Similarly, at Baylor University in Waco, Texas, students and visitors can ride the Baylor University Shuttle (BUS) for free. The fixed route service not only provides transportation to classes and campus activities, it also helps reduce vehicular traffic and parking congestion on campus. In addition to its regular service on class days, there is also an after-hours BUS that runs from 6:30 p.m. to 1:30 a.m. Monday through Thursday. To make the after-hours service more convenient and predictable for students, Baylor has implemented a GPS tracking system on its buses. Students download Baylor’s app to their smart device and can track the BUS in real time.

The shuttles do more than just transport students to class. Many will also take students to areas close to campus, so they can run errands or get to jobs and appointments. Shuttles are also important on game days when crowds of alumni converge on campus to cheer on their alma maters. The game-day shuttles often operate for hours before and after game time, transporting thousands of people safely to the game and back to their cars or campus.

Take a lesson from the internet and store retail sector: it is impossible to overestimate the importance of always striving to create a better customer experience. That is critical to turning first-time or occasional customers into long-term, loyal brand advocates. The same philosophy applies to campus bus/shuttle riders. Build long-term loyalty, and you will not only maintain ridership levels, you’ll see them rise as happy riders broadcast their satisfaction across all their social media channels.

That is why technology plays a key role not only in the “back room operations,” but also in improving the customer experience. You should strive to be the primary source of information that passengers turn to for all of their transportation options. Provide them with a single view into bus and shuttle arrival times and delays, as well as their options for the last mile, such as a bike- or scooter-sharing service. If you can make last mile services more accessible, that will have a positive impact on ridership trends.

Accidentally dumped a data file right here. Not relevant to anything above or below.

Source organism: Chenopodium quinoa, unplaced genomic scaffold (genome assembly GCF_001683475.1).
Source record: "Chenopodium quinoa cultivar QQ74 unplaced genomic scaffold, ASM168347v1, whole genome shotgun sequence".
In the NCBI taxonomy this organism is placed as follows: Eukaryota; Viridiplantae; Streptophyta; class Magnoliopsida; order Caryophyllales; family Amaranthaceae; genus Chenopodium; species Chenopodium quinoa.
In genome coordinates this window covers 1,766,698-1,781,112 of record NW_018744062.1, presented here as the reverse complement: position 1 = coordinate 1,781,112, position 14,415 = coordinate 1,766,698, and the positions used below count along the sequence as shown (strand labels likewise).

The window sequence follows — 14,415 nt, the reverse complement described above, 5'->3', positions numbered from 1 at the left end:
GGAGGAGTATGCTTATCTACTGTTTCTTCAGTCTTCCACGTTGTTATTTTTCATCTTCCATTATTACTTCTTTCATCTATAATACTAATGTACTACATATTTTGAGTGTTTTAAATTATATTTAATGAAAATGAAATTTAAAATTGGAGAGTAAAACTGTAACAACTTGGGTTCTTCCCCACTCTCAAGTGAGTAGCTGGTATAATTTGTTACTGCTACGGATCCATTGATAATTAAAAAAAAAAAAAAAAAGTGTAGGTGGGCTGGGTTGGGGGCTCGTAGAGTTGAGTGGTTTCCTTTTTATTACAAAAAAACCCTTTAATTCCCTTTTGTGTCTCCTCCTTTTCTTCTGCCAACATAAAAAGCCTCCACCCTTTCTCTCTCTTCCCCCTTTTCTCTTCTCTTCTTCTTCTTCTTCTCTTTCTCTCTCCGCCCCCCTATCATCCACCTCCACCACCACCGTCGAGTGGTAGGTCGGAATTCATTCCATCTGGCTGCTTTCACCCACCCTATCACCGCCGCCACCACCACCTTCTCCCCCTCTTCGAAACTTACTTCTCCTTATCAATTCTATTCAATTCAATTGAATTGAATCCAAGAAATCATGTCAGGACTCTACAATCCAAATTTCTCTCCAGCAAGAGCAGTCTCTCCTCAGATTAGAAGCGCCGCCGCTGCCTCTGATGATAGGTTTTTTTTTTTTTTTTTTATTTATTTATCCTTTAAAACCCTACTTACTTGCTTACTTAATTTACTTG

Consider this scenario: A rider’s bus is delayed, but she’s not in a hurry. She can check the app on her smartphone for nearby leisure options, like the Starbucks in the student union or just off campus. If she’s in a rush to get to class, she can view alternative means of transport such as a ride-sharing service or a bike share. That is how to create a direct connection to the individual passenger on a mass scale.

Beyond implementing the necessary telematics and other technologies, improving passenger satisfaction and safety levels also requires taking a more holistic approach to public transportation. Embrace options you may view as competitors, such as ride-hailing services, and you build loyalty among your riders, even if your services are not options for them to traverse that last mile. Loyal riders become frequent riders and encourage their friends and family to do the same.

The ideal shuttle service enables a student to roll out of bed and hop on the campus shuttle rather than trekking across campus on foot to make it to class on time or pick up a pizza at a nearby restaurant late at night. This combination of safety and convenience will be a big selling point to all those prospective students and their parents during a campus tour. If you operate a fixed route service near a university campus, reach out to students and faculty to understand how they transport their students — you might just uncover a new opportunity to deliver new services and boost ridership levels.

Russ Tieskoetter is the chief operating officer of RATP Dev USA, a subsidiary of RATP Group, one of the world’s largest providers of public transit services.